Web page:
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KALPANA CHAWLA

Kalpana Chawla

NASA Astronaut
Born March 17, 1962
Karnal, East Punjab (now in Haryana), India
Died February 1, 2003 (aged 40)
Aboard Space Shuttle Columbia over Texas, U.S.
Previous
occupation
Research Scientist
Time in
space
31 days, 14 hours, 54 minutes
[1]

Selection 1994 NASA Group
Missions STS-87, STS-107
Mission
insignia

Awards

Kalpana Chawla (March 17, 1962 February 1, 2003) was born in Karnal, India. She was
the first Indian-American astronaut

and first Indian woman in space. She first flew on Space
Shuttle Columbia in 1997 as a mission specialist and primary robotic armoperator. In 2003, Chawla
was one of the seven crew members killed in the Space Shuttle Columbia disaster.

Early life
Kalpana Chawla was born in Karnal, India. She completed her earlier schooling at Tagore
Baal Niketan Senior Secondary School, Karnal and completed her Bachelor of Engineering degree
in Aeronautical Engineering at Punjab Engineering College at Chandigarh in 1982. She moved to the
United States in 1982 where she obtained a Master of Science degree in aerospace engineering
from the University in 1984. Determined to become an astronaut even in the face of the Challenger
disaster, Chawla went on to earn a second Masters in 1986 and a PhD in aerospace engineering in
1988 from the University of Colorado at Boulder.
Career
In 1988, she began working at the NASA Ames Research Center as Vice President of
Overset Methods, Inc. where she did Computational fluid dynamics (CFD) research on Vertical/Short
Takeoff and Landing concepts. Chawla held a Certificated Flight Instructor rating for airplanes,
gliders and Commercial Pilot licenses for single and multi-engine airplanes, seaplanes and gliders.
Becoming a naturalized U.S. citizen in April 1991, Chawla applied for the NASA Astronaut
Corps. She joined the Corps in March 1995 and was selected for her first flight in 1996. She spoke
the following words while traveling in the weightlessness of space, "You are just your intelligence".
She had traveled 10.67 million km, as many as 252 times around the Earth.
Her first space mission began on November 19, 1997, as part of the six-astronaut crew that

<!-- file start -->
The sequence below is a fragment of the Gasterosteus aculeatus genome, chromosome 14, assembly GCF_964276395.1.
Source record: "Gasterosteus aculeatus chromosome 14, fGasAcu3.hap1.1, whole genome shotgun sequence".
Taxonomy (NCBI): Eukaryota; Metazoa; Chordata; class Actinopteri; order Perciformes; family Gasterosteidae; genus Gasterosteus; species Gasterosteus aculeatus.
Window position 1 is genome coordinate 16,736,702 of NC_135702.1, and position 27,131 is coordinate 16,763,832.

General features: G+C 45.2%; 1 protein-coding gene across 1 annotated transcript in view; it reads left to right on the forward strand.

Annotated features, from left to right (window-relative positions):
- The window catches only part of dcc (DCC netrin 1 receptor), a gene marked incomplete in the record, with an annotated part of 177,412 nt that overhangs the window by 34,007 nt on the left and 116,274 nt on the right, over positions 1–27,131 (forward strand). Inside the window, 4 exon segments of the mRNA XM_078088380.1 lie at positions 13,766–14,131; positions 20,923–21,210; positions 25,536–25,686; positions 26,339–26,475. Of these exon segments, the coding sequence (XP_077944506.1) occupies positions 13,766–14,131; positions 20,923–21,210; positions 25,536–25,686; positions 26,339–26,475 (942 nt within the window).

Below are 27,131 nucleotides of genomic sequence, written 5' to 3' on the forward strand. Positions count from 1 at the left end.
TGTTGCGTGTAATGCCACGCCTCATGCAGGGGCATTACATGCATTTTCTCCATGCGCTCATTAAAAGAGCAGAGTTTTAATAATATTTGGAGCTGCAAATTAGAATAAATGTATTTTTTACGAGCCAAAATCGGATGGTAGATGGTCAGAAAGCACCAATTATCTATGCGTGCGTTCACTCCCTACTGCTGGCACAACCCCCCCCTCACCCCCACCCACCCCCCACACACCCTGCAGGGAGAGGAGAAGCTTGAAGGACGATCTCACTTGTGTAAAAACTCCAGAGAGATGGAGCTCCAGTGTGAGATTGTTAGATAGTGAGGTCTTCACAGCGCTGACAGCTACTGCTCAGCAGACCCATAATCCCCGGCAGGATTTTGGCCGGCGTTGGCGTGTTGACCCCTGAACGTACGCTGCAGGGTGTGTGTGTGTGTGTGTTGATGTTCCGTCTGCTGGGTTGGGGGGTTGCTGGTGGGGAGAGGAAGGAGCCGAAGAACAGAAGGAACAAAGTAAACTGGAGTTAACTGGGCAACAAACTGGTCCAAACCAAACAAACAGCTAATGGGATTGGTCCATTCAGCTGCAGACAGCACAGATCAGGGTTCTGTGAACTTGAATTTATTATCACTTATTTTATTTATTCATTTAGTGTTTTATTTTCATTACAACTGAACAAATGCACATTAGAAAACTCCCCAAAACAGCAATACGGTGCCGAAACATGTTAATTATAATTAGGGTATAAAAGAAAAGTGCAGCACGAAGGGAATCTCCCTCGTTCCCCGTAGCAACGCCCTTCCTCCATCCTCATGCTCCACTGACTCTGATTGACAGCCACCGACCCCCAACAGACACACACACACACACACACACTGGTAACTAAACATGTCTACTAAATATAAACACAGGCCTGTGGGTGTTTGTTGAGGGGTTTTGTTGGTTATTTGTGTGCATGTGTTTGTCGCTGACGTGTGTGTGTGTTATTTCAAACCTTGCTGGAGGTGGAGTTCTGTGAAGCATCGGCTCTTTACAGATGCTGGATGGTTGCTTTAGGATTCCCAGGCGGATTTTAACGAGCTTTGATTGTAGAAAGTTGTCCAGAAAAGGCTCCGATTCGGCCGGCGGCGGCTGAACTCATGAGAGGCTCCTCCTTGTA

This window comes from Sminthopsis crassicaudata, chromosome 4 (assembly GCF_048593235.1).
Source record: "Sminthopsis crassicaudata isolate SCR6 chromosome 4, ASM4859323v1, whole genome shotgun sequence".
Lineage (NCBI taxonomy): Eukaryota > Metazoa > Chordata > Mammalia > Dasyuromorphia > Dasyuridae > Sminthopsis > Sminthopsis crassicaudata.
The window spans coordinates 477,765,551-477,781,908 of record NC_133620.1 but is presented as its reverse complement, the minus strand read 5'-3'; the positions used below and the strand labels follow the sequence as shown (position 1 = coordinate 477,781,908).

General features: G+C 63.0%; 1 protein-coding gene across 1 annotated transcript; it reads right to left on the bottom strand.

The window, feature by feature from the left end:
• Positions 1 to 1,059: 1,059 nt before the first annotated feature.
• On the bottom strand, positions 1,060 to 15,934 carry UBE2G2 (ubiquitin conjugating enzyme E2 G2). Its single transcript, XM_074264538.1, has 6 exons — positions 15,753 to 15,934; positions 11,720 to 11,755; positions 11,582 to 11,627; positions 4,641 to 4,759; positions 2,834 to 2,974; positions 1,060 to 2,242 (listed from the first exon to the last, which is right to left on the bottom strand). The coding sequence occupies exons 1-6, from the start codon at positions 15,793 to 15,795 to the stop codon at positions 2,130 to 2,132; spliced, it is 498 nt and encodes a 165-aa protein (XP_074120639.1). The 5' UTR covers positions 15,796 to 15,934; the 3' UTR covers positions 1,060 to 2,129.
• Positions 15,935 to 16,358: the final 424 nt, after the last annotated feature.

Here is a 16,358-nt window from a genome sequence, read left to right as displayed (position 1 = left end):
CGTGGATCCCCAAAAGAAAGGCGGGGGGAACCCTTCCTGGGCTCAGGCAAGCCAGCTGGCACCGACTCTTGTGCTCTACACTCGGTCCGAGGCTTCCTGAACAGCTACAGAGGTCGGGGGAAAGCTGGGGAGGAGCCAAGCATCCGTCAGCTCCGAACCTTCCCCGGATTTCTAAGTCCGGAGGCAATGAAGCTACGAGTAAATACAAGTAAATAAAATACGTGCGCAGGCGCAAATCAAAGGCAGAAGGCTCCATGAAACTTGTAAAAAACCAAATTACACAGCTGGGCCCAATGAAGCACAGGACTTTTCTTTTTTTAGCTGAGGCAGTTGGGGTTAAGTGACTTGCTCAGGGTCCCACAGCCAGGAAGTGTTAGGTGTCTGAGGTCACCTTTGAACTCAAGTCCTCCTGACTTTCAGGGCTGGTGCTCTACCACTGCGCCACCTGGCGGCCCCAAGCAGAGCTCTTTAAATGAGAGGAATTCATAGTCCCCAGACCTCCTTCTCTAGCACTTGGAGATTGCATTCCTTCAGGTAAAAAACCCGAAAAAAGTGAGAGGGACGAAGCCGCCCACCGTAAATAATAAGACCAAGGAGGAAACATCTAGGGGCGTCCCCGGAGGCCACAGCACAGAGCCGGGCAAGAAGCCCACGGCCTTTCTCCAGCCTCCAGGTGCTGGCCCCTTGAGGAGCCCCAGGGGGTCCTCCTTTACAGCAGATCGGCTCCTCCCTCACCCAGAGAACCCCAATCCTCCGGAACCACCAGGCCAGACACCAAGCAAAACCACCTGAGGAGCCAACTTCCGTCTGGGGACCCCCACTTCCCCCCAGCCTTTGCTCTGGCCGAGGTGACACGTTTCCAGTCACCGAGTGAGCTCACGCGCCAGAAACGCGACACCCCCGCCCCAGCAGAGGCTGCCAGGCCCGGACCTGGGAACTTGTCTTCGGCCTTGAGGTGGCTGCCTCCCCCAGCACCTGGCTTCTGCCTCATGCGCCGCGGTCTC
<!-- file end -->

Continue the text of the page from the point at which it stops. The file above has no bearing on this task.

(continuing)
flew the Space Shuttle Columbia flight STS-87. Chawla was the first Indian-born woman and the
second Indian person to fly in space, following cosmonaut Rakesh Sharma who flew in 1984 on
the Soyuz T-11. On her first mission, Chawla traveled over 10.4 million miles in 252 orbits of the
earth, logging more than 372 hours in space. During STS-87, she was responsible for deploying
the Spartan Satellite which malfunctioned, necessitating a spacewalk by Winston Scott and Takao
Doi to capture the satellite. A five-month NASA investigation fully exonerated Chawla by identifying
errors in software interfaces and the defined procedures of flight crew and ground control.
After the completion of STS-87 post-flight activities, Chawla was assigned to technical
positions in the astronaut office to work on the space station, her performance in which was
recognized with a special award from her peers.

Chawla in the space shuttle simulator
In 2000 she was selected for her second flight as part of the crew of STS-107. This mission
was repeatedly delayed due to scheduling conflicts and technical problems such as the July 2002
discovery of cracks in the shuttle engine flow liners. On January 16, 2003, Chawla finally returned to
space aboard Columbia on the ill-fated STS-107 mission. Chawla's responsibilities included
the microgravity experiments, for which the crew conducted nearly 80 experiments studying earth
and space science, advanced technology development, and astronaut health and safety.
Death

Chawla died in the Space Shuttle Columbia disaster which occurred on February 1, 2003,